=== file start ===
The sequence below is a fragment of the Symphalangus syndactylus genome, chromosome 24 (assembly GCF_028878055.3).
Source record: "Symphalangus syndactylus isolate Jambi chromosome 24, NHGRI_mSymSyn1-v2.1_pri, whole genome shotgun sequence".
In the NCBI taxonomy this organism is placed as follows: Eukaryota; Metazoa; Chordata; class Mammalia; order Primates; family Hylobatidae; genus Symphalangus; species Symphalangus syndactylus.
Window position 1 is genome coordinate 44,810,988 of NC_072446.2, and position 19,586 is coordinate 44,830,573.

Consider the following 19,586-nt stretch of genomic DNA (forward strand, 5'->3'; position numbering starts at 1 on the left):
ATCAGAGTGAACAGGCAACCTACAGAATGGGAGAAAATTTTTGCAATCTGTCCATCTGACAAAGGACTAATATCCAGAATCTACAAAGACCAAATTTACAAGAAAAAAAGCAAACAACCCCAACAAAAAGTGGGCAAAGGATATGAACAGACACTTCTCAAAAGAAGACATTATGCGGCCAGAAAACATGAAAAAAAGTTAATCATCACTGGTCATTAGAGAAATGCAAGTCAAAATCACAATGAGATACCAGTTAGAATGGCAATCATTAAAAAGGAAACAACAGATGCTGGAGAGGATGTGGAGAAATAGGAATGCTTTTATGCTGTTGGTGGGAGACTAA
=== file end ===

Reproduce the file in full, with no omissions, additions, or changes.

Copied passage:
The sequence below is a fragment of the Symphalangus syndactylus genome, chromosome 24 (assembly GCF_028878055.3).
Source record: "Symphalangus syndactylus isolate Jambi chromosome 24, NHGRI_mSymSyn1-v2.1_pri, whole genome shotgun sequence".
In the NCBI taxonomy this organism is placed as follows: Eukaryota; Metazoa; Chordata; class Mammalia; order Primates; family Hylobatidae; genus Symphalangus; species Symphalangus syndactylus.
Window position 1 is genome coordinate 44,810,988 of NC_072446.2, and position 19,586 is coordinate 44,830,573.

Consider the following 19,586-nt stretch of genomic DNA (forward strand, 5'->3'; position numbering starts at 1 on the left):
ATCAGAGTGAACAGGCAACCTACAGAATGGGAGAAAATTTTTGCAATCTGTCCATCTGACAAAGGACTAATATCCAGAATCTACAAAGACCAAATTTACAAGAAAAAAAGCAAACAACCCCAACAAAAAGTGGGCAAAGGATATGAACAGACACTTCTCAAAAGAAGACATTATGCGGCCAGAAAACATGAAAAAAAGTTAATCATCACTGGTCATTAGAGAAATGCAAGTCAAAATCACAATGAGATACCAGTTAGAATGGCAATCATTAAAAAGGAAACAACAGATGCTGGAGAGGATGTGGAGAAATAGGAATGCTTTTATGCTGTTGGTGGGAGACTAA